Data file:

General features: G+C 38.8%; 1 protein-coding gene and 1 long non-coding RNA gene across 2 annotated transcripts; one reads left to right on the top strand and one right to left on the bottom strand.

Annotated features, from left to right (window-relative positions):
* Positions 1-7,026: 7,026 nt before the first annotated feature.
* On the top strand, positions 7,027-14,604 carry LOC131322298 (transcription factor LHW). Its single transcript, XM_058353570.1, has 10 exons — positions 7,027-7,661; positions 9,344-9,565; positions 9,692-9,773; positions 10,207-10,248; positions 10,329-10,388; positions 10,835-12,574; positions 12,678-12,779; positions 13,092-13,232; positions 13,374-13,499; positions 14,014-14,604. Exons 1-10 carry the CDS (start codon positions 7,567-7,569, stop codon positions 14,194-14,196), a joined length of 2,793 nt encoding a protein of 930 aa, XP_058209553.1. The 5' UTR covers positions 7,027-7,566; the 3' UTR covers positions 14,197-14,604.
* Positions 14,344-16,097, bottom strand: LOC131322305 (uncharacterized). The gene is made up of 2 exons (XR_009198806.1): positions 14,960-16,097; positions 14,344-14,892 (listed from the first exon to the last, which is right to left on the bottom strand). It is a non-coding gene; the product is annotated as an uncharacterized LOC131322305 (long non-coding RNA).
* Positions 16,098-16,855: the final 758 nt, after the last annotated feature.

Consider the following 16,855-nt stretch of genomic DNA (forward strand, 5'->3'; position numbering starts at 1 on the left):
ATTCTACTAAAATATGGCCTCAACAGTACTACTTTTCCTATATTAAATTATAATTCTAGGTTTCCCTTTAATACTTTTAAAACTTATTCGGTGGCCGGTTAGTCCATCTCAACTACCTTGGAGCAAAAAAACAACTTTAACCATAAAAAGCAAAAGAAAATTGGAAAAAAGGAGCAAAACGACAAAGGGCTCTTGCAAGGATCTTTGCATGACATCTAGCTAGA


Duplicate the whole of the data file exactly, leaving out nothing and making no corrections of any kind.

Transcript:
General features: G+C 38.8%; 1 protein-coding gene and 1 long non-coding RNA gene across 2 annotated transcripts; one reads left to right on the top strand and one right to left on the bottom strand.

Annotated features, from left to right (window-relative positions):
* Positions 1-7,026: 7,026 nt before the first annotated feature.
* On the top strand, positions 7,027-14,604 carry LOC131322298 (transcription factor LHW). Its single transcript, XM_058353570.1, has 10 exons — positions 7,027-7,661; positions 9,344-9,565; positions 9,692-9,773; positions 10,207-10,248; positions 10,329-10,388; positions 10,835-12,574; positions 12,678-12,779; positions 13,092-13,232; positions 13,374-13,499; positions 14,014-14,604. Exons 1-10 carry the CDS (start codon positions 7,567-7,569, stop codon positions 14,194-14,196), a joined length of 2,793 nt encoding a protein of 930 aa, XP_058209553.1. The 5' UTR covers positions 7,027-7,566; the 3' UTR covers positions 14,197-14,604.
* Positions 14,344-16,097, bottom strand: LOC131322305 (uncharacterized). The gene is made up of 2 exons (XR_009198806.1): positions 14,960-16,097; positions 14,344-14,892 (listed from the first exon to the last, which is right to left on the bottom strand). It is a non-coding gene; the product is annotated as an uncharacterized LOC131322305 (long non-coding RNA).
* Positions 16,098-16,855: the final 758 nt, after the last annotated feature.

Consider the following 16,855-nt stretch of genomic DNA (forward strand, 5'->3'; position numbering starts at 1 on the left):
ATTCTACTAAAATATGGCCTCAACAGTACTACTTTTCCTATATTAAATTATAATTCTAGGTTTCCCTTTAATACTTTTAAAACTTATTCGGTGGCCGGTTAGTCCATCTCAACTACCTTGGAGCAAAAAAACAACTTTAACCATAAAAAGCAAAAGAAAATTGGAAAAAAGGAGCAAAACGACAAAGGGCTCTTGCAAGGATCTTTGCATGACATCTAGCTAGA